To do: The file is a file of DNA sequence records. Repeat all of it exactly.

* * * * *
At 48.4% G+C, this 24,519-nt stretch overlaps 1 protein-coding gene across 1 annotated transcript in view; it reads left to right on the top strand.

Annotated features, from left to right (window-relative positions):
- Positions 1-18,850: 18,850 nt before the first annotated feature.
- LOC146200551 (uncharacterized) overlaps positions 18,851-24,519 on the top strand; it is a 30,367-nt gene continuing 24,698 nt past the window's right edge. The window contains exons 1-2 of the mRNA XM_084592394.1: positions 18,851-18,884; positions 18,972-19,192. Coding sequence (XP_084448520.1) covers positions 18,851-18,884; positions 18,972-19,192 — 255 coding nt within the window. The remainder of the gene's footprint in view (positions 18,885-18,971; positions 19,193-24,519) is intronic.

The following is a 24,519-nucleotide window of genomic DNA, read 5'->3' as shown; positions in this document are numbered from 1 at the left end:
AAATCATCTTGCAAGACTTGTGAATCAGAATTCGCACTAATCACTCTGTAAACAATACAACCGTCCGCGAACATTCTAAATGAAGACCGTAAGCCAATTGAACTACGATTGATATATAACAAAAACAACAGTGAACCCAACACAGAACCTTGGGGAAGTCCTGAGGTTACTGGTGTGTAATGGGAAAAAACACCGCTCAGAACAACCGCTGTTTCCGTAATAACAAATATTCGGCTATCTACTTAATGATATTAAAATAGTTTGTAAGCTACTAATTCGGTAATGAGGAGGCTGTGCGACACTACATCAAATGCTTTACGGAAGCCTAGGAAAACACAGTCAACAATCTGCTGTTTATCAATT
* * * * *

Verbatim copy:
At 48.4% G+C, this 24,519-nt stretch overlaps 1 protein-coding gene across 1 annotated transcript in view; it reads left to right on the top strand.

Annotated features, from left to right (window-relative positions):
- Positions 1-18,850: 18,850 nt before the first annotated feature.
- LOC146200551 (uncharacterized) overlaps positions 18,851-24,519 on the top strand; it is a 30,367-nt gene continuing 24,698 nt past the window's right edge. The window contains exons 1-2 of the mRNA XM_084592394.1: positions 18,851-18,884; positions 18,972-19,192. Coding sequence (XP_084448520.1) covers positions 18,851-18,884; positions 18,972-19,192 — 255 coding nt within the window. The remainder of the gene's footprint in view (positions 18,885-18,971; positions 19,193-24,519) is intronic.

The following is a 24,519-nucleotide window of genomic DNA, read 5'->3' as shown; positions in this document are numbered from 1 at the left end:
AAATCATCTTGCAAGACTTGTGAATCAGAATTCGCACTAATCACTCTGTAAACAATACAACCGTCCGCGAACATTCTAAATGAAGACCGTAAGCCAATTGAACTACGATTGATATATAACAAAAACAACAGTGAACCCAACACAGAACCTTGGGGAAGTCCTGAGGTTACTGGTGTGTAATGGGAAAAAACACCGCTCAGAACAACCGCTGTTTCCGTAATAACAAATATTCGGCTATCTACTTAATGATATTAAAATAGTTTGTAAGCTACTAATTCGGTAATGAGGAGGCTGTGCGACACTACATCAAATGCTTTACGGAAGCCTAGGAAAACACAGTCAACAATCTGCTGTTTATCAATT